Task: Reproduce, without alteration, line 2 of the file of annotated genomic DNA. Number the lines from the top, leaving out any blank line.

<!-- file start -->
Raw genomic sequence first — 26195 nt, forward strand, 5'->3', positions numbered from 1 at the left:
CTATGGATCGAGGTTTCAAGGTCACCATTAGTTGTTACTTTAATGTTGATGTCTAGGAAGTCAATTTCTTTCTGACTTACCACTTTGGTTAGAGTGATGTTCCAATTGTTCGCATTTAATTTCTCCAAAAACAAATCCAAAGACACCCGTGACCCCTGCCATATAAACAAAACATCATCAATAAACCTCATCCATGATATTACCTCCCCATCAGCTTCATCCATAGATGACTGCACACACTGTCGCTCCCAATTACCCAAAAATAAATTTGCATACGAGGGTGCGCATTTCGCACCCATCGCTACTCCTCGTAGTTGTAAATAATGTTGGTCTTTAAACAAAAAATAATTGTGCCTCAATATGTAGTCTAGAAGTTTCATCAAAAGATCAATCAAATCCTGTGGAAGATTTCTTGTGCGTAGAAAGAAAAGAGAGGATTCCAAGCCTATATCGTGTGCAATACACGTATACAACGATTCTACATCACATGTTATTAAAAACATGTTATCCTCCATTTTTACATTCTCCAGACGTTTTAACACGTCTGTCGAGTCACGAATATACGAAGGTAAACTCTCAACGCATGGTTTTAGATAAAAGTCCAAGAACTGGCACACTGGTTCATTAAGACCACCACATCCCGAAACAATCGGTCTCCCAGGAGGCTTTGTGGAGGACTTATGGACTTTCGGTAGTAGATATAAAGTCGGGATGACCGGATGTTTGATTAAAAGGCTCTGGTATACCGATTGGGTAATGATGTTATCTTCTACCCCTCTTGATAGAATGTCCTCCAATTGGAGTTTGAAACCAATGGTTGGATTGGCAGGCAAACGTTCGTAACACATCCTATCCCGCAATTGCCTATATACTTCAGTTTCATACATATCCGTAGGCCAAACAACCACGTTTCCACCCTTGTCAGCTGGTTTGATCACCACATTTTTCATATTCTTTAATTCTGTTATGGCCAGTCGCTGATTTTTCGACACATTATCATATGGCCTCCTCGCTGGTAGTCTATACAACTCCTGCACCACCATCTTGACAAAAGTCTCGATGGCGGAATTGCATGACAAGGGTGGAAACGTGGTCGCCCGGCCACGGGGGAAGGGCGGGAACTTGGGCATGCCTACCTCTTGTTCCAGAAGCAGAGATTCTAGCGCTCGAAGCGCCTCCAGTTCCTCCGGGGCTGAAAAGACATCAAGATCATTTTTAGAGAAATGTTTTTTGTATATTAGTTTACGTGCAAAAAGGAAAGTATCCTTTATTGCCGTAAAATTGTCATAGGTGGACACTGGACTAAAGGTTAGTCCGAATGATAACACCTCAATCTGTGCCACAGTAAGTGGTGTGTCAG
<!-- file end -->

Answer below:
CTATGGATCGAGGTTTCAAGGTCACCATTAGTTGTTACTTTAATGTTGATGTCTAGGAAGTCAATTTCTTTCTGACTTACCACTTTGGTTAGAGTGATGTTCCAATTGTTCGCATTTAATTTCTCCAAAAACAAATCCAAAGACACCCGTGACCCCTGCCATATAAACAAAACATCATCAATAAACCTCATCCATGATATTACCTCCCCATCAGCTTCATCCATAGATGACTGCACACACTGTCGCTCCCAATTACCCAAAAATAAATTTGCATACGAGGGTGCGCATTTCGCACCCATCGCTACTCCTCGTAGTTGTAAATAATGTTGGTCTTTAAACAAAAAATAATTGTGCCTCAATATGTAGTCTAGAAGTTTCATCAAAAGATCAATCAAATCCTGTGGAAGATTTCTTGTGCGTAGAAAGAAAAGAGAGGATTCCAAGCCTATATCGTGTGCAATACACGTATACAACGATTCTACATCACATGTTATTAAAAACATGTTATCCTCCATTTTTACATTCTCCAGACGTTTTAACACGTCTGTCGAGTCACGAATATACGAAGGTAAACTCTCAACGCATGGTTTTAGATAAAAGTCCAAGAACTGGCACACTGGTTCATTAAGACCACCACATCCCGAAACAATCGGTCTCCCAGGAGGCTTTGTGGAGGACTTATGGACTTTCGGTAGTAGATATAAAGTCGGGATGACCGGATGTTTGATTAAAAGGCTCTGGTATACCGATTGGGTAATGATGTTATCTTCTACCCCTCTTGATAGAATGTCCTCCAATTGGAGTTTGAAACCAATGGTTGGATTGGCAGGCAAACGTTCGTAACACATCCTATCCCGCAATTGCCTATATACTTCAGTTTCATACATATCCGTAGGCCAAACAACCACGTTTCCACCCTTGTCAGCTGGTTTGATCACCACATTTTTCATATTCTTTAATTCTGTTATGGCCAGTCGCTGATTTTTCGACACATTATCATATGGCCTCCTCGCTGGTAGTCTATACAACTCCTGCACCACCATCTTGACAAAAGTCTCGATGGCGGAATTGCATGACAAGGGTGGAAACGTGGTCGCCCGGCCACGGGGGAAGGGCGGGAACTTGGGCATGCCTACCTCTTGTTCCAGAAGCAGAGATTCTAGCGCTCGAAGCGCCTCCAGTTCCTCCGGGGCTGAAAAGACATCAAGATCATTTTTAGAGAAATGTTTTTTGTATATTAGTTTACGTGCAAAAAGGAAAGTATCCTTTATTGCCGTAAAATTGTCATAGGTGGACACTGGACTAAAGGTTAGTCCGAATGATAACACCTCAATCTGTGCCACAGTAAGTGGTGTGTCAG